A Brighton student has helped recreate the Queen's Coronation dress for a Harrods Diamond Jubilee window display.
Jane Hattrick, has been looking into the life of the Queen's couturier, Norman Hartnell, as part of her research at the University of Brighton.
She found the original dress motifs, patterns and embroidery designs which were then used by the costumiers to recreate it for the window.
"I discovered Hartnell's archive," said Ms Hattrick, a dress historian.
"This vast collection of material contained everything from his baby photographs to his death certificate, and hundreds of sketched dress designs and correspondence," she said.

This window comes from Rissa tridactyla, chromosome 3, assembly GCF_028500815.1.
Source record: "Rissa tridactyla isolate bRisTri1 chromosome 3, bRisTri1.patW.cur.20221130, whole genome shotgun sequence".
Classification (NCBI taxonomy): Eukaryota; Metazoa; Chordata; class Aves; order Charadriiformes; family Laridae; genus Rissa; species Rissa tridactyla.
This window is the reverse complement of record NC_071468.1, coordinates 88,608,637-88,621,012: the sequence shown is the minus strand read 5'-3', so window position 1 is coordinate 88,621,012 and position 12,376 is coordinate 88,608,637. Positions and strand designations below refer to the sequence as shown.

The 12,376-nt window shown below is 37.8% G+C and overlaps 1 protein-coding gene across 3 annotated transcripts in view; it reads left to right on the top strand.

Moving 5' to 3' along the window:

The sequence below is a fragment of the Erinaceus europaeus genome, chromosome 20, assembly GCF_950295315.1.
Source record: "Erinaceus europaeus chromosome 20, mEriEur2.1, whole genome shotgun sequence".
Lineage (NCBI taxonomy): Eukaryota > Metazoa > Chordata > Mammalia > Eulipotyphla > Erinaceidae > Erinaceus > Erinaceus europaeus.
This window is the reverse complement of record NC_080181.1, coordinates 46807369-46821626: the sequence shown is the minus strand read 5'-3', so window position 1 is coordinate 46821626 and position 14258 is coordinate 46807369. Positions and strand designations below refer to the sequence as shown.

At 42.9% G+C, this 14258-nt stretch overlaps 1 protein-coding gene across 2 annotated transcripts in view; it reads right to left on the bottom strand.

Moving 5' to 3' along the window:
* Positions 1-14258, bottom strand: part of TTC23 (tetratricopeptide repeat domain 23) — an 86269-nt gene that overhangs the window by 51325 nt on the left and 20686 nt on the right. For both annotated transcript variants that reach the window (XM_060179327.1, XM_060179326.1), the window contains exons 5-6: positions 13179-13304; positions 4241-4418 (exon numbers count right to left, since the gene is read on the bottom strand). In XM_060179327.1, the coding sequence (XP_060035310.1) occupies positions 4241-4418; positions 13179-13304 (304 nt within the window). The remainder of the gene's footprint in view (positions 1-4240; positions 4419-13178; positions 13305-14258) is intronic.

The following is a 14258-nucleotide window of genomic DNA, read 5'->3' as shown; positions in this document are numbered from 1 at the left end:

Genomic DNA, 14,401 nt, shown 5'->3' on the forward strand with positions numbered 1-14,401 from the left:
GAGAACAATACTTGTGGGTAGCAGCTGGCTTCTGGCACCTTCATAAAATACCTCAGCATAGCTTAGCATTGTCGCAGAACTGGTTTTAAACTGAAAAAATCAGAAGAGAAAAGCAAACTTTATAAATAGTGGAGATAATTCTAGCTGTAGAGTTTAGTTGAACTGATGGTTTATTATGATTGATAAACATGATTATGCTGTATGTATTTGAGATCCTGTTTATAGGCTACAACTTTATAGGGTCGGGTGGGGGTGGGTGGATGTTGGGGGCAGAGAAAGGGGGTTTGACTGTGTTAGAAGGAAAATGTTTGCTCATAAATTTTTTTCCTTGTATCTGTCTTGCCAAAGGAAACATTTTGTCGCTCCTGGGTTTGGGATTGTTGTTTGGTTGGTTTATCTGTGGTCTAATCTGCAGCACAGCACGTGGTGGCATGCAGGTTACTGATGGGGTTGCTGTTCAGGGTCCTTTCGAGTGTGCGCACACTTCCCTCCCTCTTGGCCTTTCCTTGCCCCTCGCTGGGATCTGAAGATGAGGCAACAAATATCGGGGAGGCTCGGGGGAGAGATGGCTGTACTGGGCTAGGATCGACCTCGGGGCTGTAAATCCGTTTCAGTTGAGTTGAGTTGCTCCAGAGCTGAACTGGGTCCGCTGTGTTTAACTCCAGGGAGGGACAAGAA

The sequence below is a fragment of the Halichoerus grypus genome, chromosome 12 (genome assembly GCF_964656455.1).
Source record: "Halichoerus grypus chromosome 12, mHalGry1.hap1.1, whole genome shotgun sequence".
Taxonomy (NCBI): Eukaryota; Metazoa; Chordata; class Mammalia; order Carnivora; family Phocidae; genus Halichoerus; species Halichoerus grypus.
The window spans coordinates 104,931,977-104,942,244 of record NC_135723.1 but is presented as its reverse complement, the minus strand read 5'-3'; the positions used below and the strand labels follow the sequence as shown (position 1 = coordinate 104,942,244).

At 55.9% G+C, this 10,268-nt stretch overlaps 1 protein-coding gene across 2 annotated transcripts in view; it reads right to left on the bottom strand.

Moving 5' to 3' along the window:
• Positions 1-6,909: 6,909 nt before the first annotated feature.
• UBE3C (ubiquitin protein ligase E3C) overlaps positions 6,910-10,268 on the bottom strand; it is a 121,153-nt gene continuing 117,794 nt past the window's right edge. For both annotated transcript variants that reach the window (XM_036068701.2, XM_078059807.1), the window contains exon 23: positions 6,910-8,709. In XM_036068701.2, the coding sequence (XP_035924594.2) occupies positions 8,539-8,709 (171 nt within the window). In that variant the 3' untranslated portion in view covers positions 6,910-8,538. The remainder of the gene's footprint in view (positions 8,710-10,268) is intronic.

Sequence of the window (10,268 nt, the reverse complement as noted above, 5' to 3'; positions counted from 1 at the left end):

Using Ms Hattrick's research, the dress was recreated by Angels The Costumiers with whole project taking four months to complete, to ensure it was as accurate as possible.
Jen Davies from Angels said: "Researching this dress was a long and slightly complicated process, as there are very few images of the dress to work from.
"The dress itself, made from white silk zibeline, and heavily beaded and embroidered, took around two to three weeks to recreate."
Ms Davies said that Ms Hattrick's research helped "Angels considerably in ensuring the replica was as close to the original as possible".
Ms Hattrick also put Angels in touch with the Norman Hartnell archives in Cornwall, which still has the original swatches that were taken to the palace, with the embroidery samples representing various Commonwealth and UK countries.